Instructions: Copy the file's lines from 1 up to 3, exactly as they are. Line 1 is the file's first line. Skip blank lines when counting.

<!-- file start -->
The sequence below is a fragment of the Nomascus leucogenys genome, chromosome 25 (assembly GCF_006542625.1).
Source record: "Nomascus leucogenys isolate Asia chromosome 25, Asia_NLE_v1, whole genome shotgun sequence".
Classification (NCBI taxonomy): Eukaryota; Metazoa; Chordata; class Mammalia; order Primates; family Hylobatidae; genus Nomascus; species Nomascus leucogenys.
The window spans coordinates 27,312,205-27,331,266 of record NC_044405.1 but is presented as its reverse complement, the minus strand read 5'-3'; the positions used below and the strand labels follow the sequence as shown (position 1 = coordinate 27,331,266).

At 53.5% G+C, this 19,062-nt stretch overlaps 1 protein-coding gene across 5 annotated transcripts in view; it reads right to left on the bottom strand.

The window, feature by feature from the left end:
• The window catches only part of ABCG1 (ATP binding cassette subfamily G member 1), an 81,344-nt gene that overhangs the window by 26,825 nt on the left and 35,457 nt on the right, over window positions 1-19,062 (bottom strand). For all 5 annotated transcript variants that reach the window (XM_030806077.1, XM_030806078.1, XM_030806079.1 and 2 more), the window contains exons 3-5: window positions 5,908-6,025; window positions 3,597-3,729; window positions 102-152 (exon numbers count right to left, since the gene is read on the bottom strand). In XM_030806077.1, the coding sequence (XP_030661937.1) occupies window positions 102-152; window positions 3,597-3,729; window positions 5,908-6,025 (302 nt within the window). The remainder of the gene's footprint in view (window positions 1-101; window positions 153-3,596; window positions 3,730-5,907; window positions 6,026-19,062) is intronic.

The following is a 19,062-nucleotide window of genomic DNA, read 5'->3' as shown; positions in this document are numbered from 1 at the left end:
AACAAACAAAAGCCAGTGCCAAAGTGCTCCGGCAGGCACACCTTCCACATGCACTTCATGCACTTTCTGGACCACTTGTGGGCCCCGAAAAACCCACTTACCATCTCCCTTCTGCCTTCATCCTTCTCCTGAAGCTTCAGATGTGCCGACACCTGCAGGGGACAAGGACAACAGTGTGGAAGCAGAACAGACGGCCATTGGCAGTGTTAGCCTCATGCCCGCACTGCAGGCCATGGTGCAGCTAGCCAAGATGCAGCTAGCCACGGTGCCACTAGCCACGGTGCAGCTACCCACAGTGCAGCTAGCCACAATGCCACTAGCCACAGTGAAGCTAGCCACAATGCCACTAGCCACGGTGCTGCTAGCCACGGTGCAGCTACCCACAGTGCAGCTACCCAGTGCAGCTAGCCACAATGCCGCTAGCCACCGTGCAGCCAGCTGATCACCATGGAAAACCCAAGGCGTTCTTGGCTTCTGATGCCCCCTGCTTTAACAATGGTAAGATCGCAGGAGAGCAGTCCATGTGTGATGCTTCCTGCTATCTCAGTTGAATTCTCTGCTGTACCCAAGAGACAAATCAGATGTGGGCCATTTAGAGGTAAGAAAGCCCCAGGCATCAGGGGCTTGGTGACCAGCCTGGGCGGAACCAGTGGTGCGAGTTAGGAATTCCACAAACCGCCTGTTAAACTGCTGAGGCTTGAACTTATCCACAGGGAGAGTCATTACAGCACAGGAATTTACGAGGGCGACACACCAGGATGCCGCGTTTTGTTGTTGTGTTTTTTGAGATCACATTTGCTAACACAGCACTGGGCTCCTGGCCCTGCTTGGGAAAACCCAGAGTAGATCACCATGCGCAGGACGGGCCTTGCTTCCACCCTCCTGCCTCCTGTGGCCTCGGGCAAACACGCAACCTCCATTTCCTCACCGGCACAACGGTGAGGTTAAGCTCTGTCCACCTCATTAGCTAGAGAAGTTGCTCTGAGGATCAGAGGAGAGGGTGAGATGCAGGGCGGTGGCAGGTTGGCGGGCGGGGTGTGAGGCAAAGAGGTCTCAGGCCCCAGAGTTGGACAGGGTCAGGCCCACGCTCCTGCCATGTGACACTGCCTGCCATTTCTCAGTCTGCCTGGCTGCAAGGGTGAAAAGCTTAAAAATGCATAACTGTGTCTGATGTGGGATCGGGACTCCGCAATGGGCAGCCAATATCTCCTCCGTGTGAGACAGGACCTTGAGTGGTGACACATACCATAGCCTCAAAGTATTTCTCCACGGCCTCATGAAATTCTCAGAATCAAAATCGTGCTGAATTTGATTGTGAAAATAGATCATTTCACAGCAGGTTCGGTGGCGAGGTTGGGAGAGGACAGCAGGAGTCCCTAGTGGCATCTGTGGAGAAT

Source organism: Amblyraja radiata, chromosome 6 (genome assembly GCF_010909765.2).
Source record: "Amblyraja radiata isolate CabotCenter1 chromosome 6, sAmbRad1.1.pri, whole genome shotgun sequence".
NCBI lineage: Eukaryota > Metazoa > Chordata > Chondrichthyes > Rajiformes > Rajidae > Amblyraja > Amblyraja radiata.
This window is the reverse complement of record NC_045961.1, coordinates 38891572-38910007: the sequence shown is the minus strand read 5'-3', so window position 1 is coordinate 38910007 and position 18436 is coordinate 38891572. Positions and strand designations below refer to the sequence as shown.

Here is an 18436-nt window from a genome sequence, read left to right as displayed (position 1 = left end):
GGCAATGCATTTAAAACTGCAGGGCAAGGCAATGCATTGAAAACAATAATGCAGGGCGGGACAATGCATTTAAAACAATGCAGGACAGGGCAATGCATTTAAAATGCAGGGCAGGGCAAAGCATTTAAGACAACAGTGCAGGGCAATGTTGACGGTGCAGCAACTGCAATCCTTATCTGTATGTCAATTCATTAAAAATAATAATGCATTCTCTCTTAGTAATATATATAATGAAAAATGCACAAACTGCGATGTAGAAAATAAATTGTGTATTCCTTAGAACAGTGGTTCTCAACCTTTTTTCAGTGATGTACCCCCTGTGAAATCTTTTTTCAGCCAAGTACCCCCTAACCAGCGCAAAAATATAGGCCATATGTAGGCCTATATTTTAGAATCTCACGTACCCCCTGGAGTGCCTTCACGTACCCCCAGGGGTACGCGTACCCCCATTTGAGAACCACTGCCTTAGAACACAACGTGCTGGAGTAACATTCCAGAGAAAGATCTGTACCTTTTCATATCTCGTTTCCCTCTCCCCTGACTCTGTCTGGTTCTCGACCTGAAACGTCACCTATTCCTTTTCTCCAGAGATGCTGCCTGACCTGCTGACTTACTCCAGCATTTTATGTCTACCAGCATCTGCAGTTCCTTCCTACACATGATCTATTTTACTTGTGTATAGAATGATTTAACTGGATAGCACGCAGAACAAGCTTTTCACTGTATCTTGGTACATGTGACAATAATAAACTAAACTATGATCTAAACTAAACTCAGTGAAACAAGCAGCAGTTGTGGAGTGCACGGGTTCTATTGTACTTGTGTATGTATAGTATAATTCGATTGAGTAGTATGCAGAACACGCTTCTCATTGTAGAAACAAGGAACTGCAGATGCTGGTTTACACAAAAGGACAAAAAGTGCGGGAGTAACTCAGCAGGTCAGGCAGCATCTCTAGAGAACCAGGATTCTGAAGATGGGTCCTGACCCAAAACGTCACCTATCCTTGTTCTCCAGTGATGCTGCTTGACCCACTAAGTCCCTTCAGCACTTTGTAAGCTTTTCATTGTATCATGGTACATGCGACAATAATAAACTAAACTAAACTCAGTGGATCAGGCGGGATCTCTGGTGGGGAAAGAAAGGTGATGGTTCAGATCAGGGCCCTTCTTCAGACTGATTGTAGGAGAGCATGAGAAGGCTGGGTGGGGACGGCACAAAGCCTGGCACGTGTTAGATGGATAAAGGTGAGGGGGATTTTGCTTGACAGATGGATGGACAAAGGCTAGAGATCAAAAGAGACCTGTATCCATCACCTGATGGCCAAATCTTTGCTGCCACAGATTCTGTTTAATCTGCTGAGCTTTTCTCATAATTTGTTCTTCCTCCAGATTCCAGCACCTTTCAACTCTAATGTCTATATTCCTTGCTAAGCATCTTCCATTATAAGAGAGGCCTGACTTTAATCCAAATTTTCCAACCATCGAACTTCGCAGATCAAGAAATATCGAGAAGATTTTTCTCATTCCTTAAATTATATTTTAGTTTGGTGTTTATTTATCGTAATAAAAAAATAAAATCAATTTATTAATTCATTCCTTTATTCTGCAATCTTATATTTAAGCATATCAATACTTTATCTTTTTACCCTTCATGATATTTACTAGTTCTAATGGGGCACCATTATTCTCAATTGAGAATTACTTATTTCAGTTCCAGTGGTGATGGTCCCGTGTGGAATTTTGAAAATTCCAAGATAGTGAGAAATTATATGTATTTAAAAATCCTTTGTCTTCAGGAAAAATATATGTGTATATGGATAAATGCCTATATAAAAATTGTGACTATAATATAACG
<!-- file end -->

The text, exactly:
The sequence below is a fragment of the Nomascus leucogenys genome, chromosome 25 (assembly GCF_006542625.1).
Source record: "Nomascus leucogenys isolate Asia chromosome 25, Asia_NLE_v1, whole genome shotgun sequence".
Classification (NCBI taxonomy): Eukaryota; Metazoa; Chordata; class Mammalia; order Primates; family Hylobatidae; genus Nomascus; species Nomascus leucogenys.